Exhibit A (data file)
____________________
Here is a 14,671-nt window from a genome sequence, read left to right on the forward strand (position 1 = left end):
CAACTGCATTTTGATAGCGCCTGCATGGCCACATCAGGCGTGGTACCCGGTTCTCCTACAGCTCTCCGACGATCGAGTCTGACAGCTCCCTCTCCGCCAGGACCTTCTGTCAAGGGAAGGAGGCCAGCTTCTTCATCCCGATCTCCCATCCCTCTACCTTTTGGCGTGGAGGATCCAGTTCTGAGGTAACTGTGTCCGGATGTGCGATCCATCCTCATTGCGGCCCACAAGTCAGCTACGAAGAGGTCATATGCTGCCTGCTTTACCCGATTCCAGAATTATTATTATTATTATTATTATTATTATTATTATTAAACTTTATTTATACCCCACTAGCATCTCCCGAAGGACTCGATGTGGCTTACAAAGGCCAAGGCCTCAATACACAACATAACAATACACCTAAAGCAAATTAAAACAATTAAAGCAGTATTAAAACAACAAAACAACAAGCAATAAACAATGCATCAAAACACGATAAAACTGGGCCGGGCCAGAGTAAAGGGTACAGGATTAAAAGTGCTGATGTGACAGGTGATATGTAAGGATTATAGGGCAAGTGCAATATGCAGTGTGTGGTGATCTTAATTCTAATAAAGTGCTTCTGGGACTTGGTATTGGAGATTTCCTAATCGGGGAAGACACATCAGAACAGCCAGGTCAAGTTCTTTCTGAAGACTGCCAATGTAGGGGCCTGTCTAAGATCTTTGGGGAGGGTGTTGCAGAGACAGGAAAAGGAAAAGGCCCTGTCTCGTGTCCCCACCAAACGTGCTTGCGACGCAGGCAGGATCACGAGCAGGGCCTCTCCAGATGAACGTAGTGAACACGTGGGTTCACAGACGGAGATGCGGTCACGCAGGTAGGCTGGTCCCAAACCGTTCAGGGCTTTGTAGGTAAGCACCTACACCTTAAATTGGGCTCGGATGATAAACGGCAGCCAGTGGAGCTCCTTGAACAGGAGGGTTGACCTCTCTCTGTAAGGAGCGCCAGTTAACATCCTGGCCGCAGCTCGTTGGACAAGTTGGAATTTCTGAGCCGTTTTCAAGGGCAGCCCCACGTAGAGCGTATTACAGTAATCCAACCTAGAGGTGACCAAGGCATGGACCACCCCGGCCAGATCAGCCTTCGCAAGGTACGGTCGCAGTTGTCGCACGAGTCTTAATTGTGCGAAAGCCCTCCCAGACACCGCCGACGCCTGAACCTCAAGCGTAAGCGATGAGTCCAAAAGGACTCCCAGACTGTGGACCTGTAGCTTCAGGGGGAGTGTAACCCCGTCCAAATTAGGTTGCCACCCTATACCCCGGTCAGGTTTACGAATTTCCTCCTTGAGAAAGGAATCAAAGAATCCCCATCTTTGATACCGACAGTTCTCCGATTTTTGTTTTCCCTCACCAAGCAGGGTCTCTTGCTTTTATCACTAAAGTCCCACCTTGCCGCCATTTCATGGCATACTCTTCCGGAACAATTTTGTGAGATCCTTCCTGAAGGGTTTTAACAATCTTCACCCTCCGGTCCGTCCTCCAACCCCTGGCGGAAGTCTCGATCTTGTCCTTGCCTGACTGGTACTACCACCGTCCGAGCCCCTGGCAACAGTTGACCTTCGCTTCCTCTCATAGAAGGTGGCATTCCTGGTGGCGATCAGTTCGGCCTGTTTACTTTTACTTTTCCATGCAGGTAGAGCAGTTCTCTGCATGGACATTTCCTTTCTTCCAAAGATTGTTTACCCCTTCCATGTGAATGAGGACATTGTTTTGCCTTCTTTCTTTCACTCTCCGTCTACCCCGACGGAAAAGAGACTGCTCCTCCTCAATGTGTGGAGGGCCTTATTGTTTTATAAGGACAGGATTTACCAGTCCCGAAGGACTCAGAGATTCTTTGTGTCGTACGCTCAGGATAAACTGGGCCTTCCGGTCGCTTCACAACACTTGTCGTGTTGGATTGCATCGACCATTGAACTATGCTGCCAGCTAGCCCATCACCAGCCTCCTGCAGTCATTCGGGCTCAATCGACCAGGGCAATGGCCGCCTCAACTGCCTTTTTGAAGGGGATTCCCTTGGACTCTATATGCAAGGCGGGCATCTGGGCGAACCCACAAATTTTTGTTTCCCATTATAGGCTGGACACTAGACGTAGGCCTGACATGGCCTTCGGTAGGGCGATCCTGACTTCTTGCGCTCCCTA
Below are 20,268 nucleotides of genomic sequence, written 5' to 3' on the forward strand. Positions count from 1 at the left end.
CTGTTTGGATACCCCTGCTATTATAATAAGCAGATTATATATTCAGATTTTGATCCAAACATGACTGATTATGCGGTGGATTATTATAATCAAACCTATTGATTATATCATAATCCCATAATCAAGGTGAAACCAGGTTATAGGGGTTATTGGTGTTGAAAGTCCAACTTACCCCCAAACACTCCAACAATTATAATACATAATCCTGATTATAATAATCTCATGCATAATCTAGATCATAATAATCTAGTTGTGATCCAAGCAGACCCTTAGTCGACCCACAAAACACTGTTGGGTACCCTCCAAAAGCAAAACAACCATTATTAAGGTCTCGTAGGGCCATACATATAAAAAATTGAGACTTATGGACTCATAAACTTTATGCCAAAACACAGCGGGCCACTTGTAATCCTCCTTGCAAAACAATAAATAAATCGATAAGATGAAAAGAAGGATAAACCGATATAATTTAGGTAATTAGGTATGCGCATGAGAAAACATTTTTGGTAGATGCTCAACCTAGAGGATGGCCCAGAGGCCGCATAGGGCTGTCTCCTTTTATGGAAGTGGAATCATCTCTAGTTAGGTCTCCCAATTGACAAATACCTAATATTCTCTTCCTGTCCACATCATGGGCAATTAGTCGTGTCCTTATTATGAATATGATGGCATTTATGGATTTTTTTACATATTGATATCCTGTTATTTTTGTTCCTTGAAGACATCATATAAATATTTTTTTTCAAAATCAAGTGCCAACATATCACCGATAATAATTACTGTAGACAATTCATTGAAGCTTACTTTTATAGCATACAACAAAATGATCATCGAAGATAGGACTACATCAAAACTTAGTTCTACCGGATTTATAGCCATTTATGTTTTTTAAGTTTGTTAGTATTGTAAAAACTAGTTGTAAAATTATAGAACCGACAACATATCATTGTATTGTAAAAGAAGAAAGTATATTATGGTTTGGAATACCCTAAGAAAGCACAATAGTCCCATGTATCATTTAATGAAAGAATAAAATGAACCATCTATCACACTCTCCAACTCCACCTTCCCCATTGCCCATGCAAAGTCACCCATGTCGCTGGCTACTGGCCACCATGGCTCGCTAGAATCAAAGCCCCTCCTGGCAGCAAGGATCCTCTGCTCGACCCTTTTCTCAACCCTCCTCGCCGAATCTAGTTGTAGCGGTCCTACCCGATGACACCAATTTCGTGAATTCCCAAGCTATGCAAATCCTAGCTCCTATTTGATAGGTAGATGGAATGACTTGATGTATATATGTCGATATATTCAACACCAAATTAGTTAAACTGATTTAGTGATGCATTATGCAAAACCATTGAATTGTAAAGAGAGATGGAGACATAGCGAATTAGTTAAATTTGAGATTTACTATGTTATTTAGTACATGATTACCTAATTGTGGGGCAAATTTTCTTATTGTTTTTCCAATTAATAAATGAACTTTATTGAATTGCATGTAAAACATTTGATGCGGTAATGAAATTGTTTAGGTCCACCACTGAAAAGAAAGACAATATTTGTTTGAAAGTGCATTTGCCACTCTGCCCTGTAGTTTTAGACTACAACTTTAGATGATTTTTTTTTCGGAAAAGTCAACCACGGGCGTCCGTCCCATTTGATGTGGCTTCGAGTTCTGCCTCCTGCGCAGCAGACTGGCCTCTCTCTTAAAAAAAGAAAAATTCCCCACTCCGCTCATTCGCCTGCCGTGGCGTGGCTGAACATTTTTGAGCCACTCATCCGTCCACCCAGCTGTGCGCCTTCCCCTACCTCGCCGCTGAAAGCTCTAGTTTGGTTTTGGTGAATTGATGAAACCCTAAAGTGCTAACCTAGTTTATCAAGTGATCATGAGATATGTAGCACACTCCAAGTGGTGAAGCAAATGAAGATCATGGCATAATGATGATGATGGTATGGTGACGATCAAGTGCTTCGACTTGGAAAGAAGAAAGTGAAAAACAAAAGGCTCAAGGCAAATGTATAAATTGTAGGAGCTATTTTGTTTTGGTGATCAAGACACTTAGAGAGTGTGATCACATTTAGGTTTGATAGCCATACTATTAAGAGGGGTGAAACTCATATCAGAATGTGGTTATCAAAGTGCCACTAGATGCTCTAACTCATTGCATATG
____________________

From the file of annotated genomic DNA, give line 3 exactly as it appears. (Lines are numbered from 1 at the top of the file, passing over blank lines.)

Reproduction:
Below are 20,268 nucleotides of genomic sequence, written 5' to 3' on the forward strand. Positions count from 1 at the left end.